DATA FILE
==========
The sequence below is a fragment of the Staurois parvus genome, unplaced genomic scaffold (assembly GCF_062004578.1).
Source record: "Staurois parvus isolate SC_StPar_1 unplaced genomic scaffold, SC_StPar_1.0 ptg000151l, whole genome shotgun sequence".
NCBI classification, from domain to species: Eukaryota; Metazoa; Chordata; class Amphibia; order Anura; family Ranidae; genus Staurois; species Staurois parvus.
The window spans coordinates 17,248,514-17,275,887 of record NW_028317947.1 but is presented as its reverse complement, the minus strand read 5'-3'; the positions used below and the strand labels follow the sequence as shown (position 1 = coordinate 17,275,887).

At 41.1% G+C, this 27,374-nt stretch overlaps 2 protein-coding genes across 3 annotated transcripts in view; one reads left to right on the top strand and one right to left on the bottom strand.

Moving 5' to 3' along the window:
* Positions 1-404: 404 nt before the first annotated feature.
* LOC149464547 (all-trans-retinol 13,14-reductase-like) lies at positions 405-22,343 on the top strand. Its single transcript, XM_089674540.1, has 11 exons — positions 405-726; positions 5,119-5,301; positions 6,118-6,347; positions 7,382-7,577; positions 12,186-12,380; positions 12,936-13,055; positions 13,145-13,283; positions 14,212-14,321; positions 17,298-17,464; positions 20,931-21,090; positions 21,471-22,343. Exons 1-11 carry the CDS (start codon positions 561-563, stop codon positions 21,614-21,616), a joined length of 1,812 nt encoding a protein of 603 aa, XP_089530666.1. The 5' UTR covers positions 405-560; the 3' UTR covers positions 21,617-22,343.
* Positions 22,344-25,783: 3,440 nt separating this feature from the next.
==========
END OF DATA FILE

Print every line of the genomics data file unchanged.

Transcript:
The sequence below is a fragment of the Staurois parvus genome, unplaced genomic scaffold (assembly GCF_062004578.1).
Source record: "Staurois parvus isolate SC_StPar_1 unplaced genomic scaffold, SC_StPar_1.0 ptg000151l, whole genome shotgun sequence".
NCBI classification, from domain to species: Eukaryota; Metazoa; Chordata; class Amphibia; order Anura; family Ranidae; genus Staurois; species Staurois parvus.
The window spans coordinates 17,248,514-17,275,887 of record NW_028317947.1 but is presented as its reverse complement, the minus strand read 5'-3'; the positions used below and the strand labels follow the sequence as shown (position 1 = coordinate 17,275,887).

At 41.1% G+C, this 27,374-nt stretch overlaps 2 protein-coding genes across 3 annotated transcripts in view; one reads left to right on the top strand and one right to left on the bottom strand.

Moving 5' to 3' along the window:
* Positions 1-404: 404 nt before the first annotated feature.
* LOC149464547 (all-trans-retinol 13,14-reductase-like) lies at positions 405-22,343 on the top strand. Its single transcript, XM_089674540.1, has 11 exons — positions 405-726; positions 5,119-5,301; positions 6,118-6,347; positions 7,382-7,577; positions 12,186-12,380; positions 12,936-13,055; positions 13,145-13,283; positions 14,212-14,321; positions 17,298-17,464; positions 20,931-21,090; positions 21,471-22,343. Exons 1-11 carry the CDS (start codon positions 561-563, stop codon positions 21,614-21,616), a joined length of 1,812 nt encoding a protein of 603 aa, XP_089530666.1. The 5' UTR covers positions 405-560; the 3' UTR covers positions 21,617-22,343.
* Positions 22,344-25,783: 3,440 nt separating this feature from the next.